James Dyson is probably best-known for creating the Dyson bag-less vacuum cleaner, but the Norfolk-native’s first original invention was the Ballbarrow, a modified wheelbarrow using a ball in place of the wheel, introduced to the market in 1974.

In the late 1970s, having become frustrated with his Hoover’s poor performance, Dyson had the idea of using cyclonic separation to produce a vacuum cleaner that would maintain suction levels as it collected dirt, inspired by a sawmill he had taken interest in that used similar cyclone technology.

After five years of trial-and-error, he launched the ‘G-Force’ cleaner in 1983 but no UK manufacturer or distributor wanted to be involved, so Dyson launched the product in Japan, selling it for the equivalent of £2,000. It won the 1991 International Design Fair prize in Japan. Dyson had obtained his first US patent on the idea in 1986.

Dyson set up his own manufacturing company, Dyson Ltd, in 1993 and opened a research centre in Wiltshire. By 2005, Dyson cleaners were reportedly the market leaders in the United States by value and a UK advertising campaign with the slogan ‘say goodbye to the bag’ proved a huge success.

Other manufacturers went on to launch their own cyclonic vacuum cleaners to compete and in 1999 Dyson sued Hoover for patent infringement, gaining £4m in damages.

In 2005, Dyson combined the Ballbarrow concept with the vacuum cleaner to create the Dyson Ball.

Dyson has gone on to invent many more products, including the ContraRotator washing machine and the Dyson Airblade hand dryer.

Key achievements

  • The James Dyson Foundation was set up in 2002 to support design and engineering education. It now operates in the UK, the US and Japan with the aim of inspiring young people to study engineering and to think differently.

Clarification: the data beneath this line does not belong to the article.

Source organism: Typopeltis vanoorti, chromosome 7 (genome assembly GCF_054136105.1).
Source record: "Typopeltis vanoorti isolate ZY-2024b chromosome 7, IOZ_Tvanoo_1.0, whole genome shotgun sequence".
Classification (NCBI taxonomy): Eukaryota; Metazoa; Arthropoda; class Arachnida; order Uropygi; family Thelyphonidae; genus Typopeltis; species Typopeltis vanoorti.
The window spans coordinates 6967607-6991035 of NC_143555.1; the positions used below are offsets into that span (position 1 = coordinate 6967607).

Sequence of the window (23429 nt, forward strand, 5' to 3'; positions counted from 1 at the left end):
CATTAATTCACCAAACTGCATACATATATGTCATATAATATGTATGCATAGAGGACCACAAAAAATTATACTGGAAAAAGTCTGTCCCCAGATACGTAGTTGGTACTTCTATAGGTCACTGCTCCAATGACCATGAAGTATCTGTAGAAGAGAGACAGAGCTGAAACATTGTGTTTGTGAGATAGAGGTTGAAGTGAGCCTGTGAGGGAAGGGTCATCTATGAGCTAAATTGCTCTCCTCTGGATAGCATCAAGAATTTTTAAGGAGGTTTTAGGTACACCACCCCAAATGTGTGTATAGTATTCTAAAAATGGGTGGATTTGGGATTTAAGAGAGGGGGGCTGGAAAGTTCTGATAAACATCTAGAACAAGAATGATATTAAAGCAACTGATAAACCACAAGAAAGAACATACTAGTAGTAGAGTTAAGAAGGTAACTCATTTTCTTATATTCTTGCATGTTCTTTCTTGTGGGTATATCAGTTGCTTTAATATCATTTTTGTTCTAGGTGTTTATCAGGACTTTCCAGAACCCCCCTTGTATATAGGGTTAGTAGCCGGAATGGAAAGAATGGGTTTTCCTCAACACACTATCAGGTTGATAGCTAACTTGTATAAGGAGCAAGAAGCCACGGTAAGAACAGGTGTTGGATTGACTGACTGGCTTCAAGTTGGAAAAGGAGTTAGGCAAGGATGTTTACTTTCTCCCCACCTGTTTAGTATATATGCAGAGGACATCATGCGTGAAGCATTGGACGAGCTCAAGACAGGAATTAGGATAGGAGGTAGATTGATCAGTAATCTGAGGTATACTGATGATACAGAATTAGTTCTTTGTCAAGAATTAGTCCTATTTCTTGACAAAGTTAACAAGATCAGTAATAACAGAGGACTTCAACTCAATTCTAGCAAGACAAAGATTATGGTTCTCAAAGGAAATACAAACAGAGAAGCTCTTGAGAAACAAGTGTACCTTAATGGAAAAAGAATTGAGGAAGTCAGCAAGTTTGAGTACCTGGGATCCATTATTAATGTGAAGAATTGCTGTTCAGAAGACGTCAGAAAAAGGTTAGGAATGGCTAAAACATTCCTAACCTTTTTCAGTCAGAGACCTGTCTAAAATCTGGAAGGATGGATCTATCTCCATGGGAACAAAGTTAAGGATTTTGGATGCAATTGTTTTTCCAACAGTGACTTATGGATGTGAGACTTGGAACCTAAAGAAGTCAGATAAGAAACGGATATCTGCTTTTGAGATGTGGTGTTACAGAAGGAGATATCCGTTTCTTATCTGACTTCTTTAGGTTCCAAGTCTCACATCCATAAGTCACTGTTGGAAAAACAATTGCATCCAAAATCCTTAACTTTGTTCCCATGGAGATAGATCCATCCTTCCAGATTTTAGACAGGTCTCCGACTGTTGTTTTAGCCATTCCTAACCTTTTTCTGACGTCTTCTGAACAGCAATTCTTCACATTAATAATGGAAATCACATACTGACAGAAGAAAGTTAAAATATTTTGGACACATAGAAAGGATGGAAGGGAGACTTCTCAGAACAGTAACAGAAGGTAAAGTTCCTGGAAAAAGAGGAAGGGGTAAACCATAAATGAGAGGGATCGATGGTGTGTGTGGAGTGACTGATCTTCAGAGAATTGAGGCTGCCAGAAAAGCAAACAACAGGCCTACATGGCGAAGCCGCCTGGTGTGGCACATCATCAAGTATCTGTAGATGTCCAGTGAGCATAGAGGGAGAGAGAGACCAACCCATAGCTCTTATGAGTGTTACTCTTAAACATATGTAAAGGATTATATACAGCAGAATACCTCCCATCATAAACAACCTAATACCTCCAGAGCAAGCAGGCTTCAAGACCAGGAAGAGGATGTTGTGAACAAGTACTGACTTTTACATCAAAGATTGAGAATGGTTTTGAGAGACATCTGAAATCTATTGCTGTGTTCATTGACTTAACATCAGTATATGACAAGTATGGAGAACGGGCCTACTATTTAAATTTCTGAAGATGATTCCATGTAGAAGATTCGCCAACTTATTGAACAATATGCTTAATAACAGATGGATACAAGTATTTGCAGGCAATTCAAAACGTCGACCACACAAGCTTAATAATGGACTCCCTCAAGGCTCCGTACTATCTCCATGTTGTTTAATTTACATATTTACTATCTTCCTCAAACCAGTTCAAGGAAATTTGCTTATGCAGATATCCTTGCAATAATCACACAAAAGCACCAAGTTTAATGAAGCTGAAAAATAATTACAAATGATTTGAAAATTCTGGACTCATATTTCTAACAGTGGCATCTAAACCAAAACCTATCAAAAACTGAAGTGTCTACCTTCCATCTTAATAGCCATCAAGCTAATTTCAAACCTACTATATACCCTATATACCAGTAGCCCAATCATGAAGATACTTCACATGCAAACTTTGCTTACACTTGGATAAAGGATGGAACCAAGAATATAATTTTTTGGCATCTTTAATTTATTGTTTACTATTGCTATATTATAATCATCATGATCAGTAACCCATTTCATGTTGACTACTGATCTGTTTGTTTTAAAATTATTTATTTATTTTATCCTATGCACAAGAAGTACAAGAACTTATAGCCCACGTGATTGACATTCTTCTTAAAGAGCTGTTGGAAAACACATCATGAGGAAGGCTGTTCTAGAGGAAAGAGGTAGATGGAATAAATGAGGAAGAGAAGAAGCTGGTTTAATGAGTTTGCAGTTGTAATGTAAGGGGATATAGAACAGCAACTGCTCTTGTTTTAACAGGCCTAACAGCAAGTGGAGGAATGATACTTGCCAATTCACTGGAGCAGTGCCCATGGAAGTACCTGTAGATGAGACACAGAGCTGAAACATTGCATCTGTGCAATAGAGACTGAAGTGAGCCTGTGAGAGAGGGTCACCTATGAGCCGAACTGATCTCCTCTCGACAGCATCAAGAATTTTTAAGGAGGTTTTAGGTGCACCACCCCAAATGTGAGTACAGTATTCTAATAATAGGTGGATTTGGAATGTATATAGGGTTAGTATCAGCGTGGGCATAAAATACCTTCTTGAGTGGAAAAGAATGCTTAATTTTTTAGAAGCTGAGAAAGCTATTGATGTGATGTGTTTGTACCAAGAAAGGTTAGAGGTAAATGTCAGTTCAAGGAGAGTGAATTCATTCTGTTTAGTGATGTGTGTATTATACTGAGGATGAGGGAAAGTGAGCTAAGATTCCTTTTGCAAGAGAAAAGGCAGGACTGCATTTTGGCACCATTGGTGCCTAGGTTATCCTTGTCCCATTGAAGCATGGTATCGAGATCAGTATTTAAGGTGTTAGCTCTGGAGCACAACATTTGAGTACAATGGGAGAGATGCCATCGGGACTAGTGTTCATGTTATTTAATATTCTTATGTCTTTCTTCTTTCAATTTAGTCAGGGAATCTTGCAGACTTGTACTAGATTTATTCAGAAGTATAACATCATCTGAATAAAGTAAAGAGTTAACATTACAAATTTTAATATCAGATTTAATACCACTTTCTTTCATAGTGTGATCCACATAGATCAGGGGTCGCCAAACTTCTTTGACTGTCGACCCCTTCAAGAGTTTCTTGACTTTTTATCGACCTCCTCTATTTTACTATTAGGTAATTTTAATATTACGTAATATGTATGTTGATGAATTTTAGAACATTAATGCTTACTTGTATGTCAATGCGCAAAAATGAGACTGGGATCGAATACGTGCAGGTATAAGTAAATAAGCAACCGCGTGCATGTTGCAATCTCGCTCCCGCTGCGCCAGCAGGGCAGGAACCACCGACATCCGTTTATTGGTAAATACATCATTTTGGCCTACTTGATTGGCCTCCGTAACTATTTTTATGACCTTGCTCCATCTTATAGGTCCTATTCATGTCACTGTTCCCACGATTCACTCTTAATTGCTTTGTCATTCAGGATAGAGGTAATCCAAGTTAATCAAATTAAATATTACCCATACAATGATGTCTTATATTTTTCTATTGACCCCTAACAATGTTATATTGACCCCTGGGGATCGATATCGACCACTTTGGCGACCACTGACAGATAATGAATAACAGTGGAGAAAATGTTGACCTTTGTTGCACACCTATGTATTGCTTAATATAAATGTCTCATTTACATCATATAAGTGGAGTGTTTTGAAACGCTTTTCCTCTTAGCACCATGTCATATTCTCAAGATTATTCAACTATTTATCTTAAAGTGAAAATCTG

• In 1997, Dyson was awarded The Prince Philip Designers’ Prize. He went on to be named on the New Year Honours list several times, most recently being appointed to the Order of Merit for “contributions and achievements in industrial design”.
  • He received an honorary engineering degree from the Universite of Bath in in 2000 and in 2005 was elected a Fellow of the Royal Academy of Engineering.

Lessons for your store

  1. Keep the faith – if you have an idea for your business you know could work, take constructive criticism on board, but persevere. It took Dyson five years to perfect his vacuum cleaner prototype.
  2. Think outside the box – lateral thinking was what led Dyson to his success, and his estimated £3bn net worth. Implement unique ideas in your store.
  3. Be willing to adapt – Dyson initially marketed his vacuum based on the clever technology behind it, but it was the fact it was bag-free that eventually enticed the British market.

See what you can learn from other business leaders, such as Roman Abramovic